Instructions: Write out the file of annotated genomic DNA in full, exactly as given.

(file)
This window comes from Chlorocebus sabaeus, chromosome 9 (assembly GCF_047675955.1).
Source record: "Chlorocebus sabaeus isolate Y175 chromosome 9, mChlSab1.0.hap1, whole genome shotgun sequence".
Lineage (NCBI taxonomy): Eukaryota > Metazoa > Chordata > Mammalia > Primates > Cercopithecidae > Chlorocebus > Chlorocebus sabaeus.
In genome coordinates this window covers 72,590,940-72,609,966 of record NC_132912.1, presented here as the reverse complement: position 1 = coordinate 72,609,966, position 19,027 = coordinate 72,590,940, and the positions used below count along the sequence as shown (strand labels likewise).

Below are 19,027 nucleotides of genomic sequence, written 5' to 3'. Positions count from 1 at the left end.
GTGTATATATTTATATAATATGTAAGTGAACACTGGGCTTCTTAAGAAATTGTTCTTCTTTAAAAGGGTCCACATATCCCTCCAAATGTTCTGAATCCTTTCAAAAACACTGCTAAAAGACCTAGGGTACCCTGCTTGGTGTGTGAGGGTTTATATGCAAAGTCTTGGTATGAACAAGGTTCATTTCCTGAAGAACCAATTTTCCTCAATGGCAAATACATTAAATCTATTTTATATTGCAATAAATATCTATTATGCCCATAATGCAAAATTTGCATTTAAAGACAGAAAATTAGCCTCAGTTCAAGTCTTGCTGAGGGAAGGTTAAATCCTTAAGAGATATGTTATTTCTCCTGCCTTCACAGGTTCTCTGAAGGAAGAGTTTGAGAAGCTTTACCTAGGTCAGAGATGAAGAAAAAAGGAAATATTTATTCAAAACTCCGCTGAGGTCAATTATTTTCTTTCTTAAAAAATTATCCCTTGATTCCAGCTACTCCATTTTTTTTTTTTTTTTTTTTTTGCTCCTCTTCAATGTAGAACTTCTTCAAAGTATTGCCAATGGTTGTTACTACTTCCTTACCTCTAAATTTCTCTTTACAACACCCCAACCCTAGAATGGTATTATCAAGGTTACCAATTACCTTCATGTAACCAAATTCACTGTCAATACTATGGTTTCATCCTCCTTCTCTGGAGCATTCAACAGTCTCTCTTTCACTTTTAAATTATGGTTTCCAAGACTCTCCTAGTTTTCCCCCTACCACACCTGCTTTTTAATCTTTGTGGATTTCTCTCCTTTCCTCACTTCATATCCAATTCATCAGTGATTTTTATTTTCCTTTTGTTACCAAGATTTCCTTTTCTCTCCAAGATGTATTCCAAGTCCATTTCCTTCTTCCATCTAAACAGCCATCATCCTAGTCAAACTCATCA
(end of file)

This window comes from Chlorocebus sabaeus, chromosome 9 (assembly GCF_047675955.1).
Source record: "Chlorocebus sabaeus isolate Y175 chromosome 9, mChlSab1.0.hap1, whole genome shotgun sequence".
Lineage (NCBI taxonomy): Eukaryota > Metazoa > Chordata > Mammalia > Primates > Cercopithecidae > Chlorocebus > Chlorocebus sabaeus.
In genome coordinates this window covers 72,590,940-72,609,966 of record NC_132912.1, presented here as the reverse complement: position 1 = coordinate 72,609,966, position 19,027 = coordinate 72,590,940, and the positions used below count along the sequence as shown (strand labels likewise).

Below are 19,027 nucleotides of genomic sequence, written 5' to 3'. Positions count from 1 at the left end.
GTGTATATATTTATATAATATGTAAGTGAACACTGGGCTTCTTAAGAAATTGTTCTTCTTTAAAAGGGTCCACATATCCCTCCAAATGTTCTGAATCCTTTCAAAAACACTGCTAAAAGACCTAGGGTACCCTGCTTGGTGTGTGAGGGTTTATATGCAAAGTCTTGGTATGAACAAGGTTCATTTCCTGAAGAACCAATTTTCCTCAATGGCAAATACATTAAATCTATTTTATATTGCAATAAATATCTATTATGCCCATAATGCAAAATTTGCATTTAAAGACAGAAAATTAGCCTCAGTTCAAGTCTTGCTGAGGGAAGGTTAAATCCTTAAGAGATATGTTATTTCTCCTGCCTTCACAGGTTCTCTGAAGGAAGAGTTTGAGAAGCTTTACCTAGGTCAGAGATGAAGAAAAAAGGAAATATTTATTCAAAACTCCGCTGAGGTCAATTATTTTCTTTCTTAAAAAATTATCCCTTGATTCCAGCTACTCCATTTTTTTTTTTTTTTTTTTTTTGCTCCTCTTCAATGTAGAACTTCTTCAAAGTATTGCCAATGGTTGTTACTACTTCCTTACCTCTAAATTTCTCTTTACAACACCCCAACCCTAGAATGGTATTATCAAGGTTACCAATTACCTTCATGTAACCAAATTCACTGTCAATACTATGGTTTCATCCTCCTTCTCTGGAGCATTCAACAGTCTCTCTTTCACTTTTAAATTATGGTTTCCAAGACTCTCCTAGTTTTCCCCCTACCACACCTGCTTTTTAATCTTTGTGGATTTCTCTCCTTTCCTCACTTCATATCCAATTCATCAGTGATTTTTATTTTCCTTTTGTTACCAAGATTTCCTTTTCTCTCCAAGATGTATTCCAAGTCCATTTCCTTCTTCCATCTAAACAGCCATCATCCTAGTCAAACTCATCA